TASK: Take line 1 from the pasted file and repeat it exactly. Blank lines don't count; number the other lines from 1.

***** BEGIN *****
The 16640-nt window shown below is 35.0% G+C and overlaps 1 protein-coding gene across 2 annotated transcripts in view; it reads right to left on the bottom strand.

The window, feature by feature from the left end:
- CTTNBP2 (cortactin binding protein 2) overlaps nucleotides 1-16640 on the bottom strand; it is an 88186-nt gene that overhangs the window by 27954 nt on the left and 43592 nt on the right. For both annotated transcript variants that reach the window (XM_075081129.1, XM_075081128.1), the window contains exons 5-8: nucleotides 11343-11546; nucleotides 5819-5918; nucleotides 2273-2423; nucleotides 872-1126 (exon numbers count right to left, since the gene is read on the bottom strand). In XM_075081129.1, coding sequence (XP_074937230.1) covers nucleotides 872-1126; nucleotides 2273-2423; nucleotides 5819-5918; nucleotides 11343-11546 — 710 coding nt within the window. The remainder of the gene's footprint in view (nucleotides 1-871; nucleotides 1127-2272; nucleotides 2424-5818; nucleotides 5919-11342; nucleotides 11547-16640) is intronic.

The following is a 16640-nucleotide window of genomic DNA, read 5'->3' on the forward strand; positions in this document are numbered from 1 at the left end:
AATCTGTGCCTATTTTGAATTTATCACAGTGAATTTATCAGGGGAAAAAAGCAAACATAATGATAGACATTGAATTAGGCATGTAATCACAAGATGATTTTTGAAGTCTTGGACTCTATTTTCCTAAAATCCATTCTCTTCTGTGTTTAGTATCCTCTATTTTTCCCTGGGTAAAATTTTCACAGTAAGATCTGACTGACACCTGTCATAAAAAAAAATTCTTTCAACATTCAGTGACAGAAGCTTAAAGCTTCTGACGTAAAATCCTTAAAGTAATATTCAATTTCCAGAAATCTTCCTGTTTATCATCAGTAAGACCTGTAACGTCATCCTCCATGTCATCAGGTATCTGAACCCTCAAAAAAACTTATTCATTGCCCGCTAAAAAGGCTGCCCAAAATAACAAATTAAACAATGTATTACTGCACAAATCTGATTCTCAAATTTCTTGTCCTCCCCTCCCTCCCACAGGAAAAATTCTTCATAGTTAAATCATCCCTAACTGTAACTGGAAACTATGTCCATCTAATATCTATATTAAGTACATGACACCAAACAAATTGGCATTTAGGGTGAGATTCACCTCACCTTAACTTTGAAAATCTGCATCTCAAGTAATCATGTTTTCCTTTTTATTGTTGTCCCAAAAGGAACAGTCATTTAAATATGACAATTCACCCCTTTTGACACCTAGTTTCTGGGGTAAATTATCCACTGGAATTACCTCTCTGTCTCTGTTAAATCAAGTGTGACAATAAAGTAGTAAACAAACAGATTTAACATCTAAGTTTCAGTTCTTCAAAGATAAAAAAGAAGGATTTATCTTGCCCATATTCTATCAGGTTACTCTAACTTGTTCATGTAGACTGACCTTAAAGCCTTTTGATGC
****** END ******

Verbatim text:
The 16640-nt window shown below is 35.0% G+C and overlaps 1 protein-coding gene across 2 annotated transcripts in view; it reads right to left on the bottom strand.